But then I remembered we had a programme going there over these dates and I thought, "Hey! Maybe there's a spare seat!" And there WAS! It was cheap cheap cheap, and I can be in NY by Thanksgiving Wed night, and I can stay for a whole four nights/five days of funfilled NYC and Tom Time. I can go to see the Macy's floats, I can shop at Bloomingdales and Macy's for work clothes, I can have Indian food in the village, I can see a play (hoping for Avenue Q or Wicked), and if Blossom Dearie is playing over the holiday we'll see her, too! I am going to start practicing Howard with a vengeance so that I can entertain my hosts with ukulele hits. I am going to bring the cheese course from my favourite little cheese shop in Oxford. It will be much fun.

And when I return to England, two days later my friend Ms. Bethany arrives for three weeks of pre-holiday fun, and then we fly home together for Christmas!

OH! And then this afternoon, my friend Susan started planning her trip for the last few weeks of October, which means more guests and more fun!

Instead of three months of England and only England, I have one month until Susan and her friend Katie arrive, then I have three weeks until Thanksgiving hols, and then three weeks of Bethany, and then HOME to see my family and my friends.

How homesick can I possibly be?

Monday, September 12, 2005

Cricket for Dummies

England has just taken the Ashes, a little urn of cricket bat ashes from 1882 created after the test where Australia first beat England. Every two years the two countries battle for the right to "own" the Ashes. There are 4 - 5 days of play in each series, with four series total. England hasn't won the Ashes in 20 years, so this is a big deal. Pretty much everyone is glued to the tv for the duration.

Since test cricket is only played in the daylight, it usually goes from 1030 or 11am through 630 or 7pm. Watching cricket is a time-consuming hobby. The nice thing about it, though, is that because cricket moves slowly it doesn't matter if you multi-task or step away for awhile. You might miss some exciting developments, but they'll be others to come so you needn't stress. Plus, they have scheduled breaks for lunch and tea throughout the day and the telly coverage shows highlights regularly. You'll catch the major plays eventually.

Sidebar...can you imagine the NFL taking a break for tea during the Superbowl? Oh. And instead of featuring Janet Jackson and Justin Timberlake as the entertainment, throughout the series fans sing the hymn Jerusalem over and over, so it feels more like church.

Okay, back to the cricket lesson.

They say that cricket is dense and difficult to understand if you're not from here. I would disagree with this. In the course of the weekend I've figured out the basics and I'm really enjoying it. Keep in mind that I watch baseball, as well, so I'm pre-disposed to tolerating slow-moving games with batting and style.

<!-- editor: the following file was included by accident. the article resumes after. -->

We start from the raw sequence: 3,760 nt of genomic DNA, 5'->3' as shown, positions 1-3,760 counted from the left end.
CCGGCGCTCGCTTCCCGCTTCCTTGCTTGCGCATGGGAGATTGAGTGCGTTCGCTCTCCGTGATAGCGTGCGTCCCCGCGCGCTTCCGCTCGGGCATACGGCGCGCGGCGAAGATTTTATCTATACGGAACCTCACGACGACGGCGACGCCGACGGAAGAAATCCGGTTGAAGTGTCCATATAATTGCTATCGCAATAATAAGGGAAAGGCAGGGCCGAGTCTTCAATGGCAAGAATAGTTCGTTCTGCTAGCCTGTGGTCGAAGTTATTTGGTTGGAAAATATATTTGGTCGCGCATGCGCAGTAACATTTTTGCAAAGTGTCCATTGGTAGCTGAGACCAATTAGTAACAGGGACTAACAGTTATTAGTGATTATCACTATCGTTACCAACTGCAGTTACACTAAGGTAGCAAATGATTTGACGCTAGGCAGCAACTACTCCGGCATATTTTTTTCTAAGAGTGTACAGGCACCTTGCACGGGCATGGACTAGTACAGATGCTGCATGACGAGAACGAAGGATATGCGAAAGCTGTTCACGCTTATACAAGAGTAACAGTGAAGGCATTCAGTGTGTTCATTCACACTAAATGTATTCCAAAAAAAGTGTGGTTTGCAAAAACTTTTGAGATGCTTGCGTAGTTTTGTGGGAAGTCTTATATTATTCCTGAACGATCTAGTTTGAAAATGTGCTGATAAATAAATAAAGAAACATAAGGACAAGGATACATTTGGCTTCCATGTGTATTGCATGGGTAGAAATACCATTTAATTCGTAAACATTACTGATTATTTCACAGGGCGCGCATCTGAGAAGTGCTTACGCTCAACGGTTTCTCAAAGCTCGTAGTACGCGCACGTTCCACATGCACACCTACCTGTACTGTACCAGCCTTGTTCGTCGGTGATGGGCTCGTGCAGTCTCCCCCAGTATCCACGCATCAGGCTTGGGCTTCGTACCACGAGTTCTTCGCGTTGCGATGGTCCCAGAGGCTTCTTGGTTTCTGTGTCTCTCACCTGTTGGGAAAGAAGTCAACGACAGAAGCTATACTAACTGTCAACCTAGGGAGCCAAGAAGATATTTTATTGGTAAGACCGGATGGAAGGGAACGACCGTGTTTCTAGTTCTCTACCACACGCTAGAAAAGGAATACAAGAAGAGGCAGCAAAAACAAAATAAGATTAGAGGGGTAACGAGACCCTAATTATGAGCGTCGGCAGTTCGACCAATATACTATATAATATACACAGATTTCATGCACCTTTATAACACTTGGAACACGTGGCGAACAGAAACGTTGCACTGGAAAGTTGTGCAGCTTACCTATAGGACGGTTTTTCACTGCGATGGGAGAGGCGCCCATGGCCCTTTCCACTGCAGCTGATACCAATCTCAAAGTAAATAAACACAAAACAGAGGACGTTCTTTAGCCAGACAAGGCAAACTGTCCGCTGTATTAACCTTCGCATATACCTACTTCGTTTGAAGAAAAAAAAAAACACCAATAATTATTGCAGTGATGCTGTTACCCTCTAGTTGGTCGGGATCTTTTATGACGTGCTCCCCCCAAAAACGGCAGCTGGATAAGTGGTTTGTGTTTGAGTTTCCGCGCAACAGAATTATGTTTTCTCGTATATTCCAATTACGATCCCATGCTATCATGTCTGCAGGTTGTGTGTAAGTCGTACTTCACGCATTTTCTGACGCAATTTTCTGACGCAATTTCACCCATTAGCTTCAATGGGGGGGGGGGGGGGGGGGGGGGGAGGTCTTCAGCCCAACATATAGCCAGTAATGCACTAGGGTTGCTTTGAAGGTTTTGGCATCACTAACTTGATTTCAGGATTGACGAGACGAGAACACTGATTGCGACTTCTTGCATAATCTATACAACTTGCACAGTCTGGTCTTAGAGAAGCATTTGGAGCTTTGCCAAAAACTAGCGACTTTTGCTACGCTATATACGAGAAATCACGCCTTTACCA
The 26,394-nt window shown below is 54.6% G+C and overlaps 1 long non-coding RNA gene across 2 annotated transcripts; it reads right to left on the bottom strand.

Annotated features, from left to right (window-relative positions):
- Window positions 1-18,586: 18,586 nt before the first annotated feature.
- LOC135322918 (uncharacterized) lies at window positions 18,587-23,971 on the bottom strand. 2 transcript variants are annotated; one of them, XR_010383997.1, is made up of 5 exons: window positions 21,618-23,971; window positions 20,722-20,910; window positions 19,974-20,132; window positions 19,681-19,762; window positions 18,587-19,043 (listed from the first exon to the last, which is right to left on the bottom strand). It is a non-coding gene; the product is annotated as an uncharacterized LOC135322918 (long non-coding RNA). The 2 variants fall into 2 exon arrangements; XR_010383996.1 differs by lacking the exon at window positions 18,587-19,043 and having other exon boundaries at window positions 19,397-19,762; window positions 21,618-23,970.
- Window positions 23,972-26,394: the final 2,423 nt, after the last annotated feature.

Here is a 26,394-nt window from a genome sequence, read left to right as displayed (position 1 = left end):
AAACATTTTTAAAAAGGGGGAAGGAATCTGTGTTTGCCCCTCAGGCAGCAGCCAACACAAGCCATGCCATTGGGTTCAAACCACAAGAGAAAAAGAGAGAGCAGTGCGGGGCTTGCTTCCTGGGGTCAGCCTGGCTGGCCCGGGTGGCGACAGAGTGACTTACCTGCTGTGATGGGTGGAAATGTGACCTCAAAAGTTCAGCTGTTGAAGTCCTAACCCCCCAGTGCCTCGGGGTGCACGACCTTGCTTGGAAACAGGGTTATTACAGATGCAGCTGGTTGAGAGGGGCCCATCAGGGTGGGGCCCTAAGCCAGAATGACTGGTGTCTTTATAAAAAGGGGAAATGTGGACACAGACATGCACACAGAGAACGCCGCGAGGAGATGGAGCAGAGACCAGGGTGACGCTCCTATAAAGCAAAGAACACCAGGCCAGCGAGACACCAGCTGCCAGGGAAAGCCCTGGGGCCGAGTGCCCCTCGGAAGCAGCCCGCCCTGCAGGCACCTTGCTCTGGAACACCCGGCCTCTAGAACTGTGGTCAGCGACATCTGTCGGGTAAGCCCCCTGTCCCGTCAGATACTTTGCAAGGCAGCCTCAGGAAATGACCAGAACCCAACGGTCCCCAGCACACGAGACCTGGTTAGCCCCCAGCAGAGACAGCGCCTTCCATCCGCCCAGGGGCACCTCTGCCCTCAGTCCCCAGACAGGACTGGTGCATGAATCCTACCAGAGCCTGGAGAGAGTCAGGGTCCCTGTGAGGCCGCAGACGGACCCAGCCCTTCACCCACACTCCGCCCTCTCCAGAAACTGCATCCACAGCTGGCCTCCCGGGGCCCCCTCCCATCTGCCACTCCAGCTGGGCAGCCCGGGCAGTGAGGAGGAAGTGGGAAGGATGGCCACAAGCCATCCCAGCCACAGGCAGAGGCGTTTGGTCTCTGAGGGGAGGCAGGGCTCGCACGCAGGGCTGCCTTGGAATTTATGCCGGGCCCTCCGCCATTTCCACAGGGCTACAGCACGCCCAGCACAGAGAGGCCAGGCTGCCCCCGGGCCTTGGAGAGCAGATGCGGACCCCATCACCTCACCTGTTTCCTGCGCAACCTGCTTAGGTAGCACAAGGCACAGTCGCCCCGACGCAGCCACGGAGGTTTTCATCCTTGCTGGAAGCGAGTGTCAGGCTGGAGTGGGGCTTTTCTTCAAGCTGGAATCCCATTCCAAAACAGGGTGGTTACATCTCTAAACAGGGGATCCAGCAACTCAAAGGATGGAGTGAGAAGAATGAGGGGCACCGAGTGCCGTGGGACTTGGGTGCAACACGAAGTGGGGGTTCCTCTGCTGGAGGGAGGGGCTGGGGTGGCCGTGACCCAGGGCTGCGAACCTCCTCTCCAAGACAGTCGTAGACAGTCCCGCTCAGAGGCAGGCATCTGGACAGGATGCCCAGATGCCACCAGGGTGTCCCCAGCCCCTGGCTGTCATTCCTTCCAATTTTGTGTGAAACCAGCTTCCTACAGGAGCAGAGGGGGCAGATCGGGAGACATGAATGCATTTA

Players must wear white or cream in test cricket. Uniforms look like baggy sweat pants and polo shirts with logos. FASHION NOTE: They tuck the polo shirts into the sweat pants, which looks really, really stupid. Each team has a colored hat, thus differentiating their whites from the other team's. If it's cold, they can also add a cream/white sweater vest over their shirt, and it has a band of color on the v-neck that matches their hat...kind of tennis sweater-y. The uniform is very Ralph Lauren, actually.

In essence, the point of the game is the same as baseball...whoever scores the most runs wins.

The field is an oval, and there is a little curb around the edge of the grass. In the centre, there is a rectangle where the batting happens. The fielding team spreads out in relatively standard positions (though there is a lot of liberty in that), and there are two batters standing at opposite ends of the little rectangle in the middle. They stand in spaces called creases. Within each crease is a wicket, wood sticks that can easily be knocked over.

So....the bowler (like a pitcher) takes a run and tosses a ball overhand at one of the batters. (One of the creases is designated as the striker's side, so whoever is there is the one that takes the ball.) The bowler has to have his arm totally straight when he throws, so it ends up looking like some sort of running, freaky softball pitch. 90% of the time, the bowler makes the ball hit the ground midway down the rectangle, which makes it change its trajectory and thus harder to hit. If the striker hits the ball, the two batsmen can elect to score runs, basically running to the opposite crease. Either part of their body or their bat must touch inside the crease to score a run. They can try for as many runs as they like per ball, but they have to have a foot solidly in the crease before the fielders get the ball back to the little rectangle and knock the wicket over.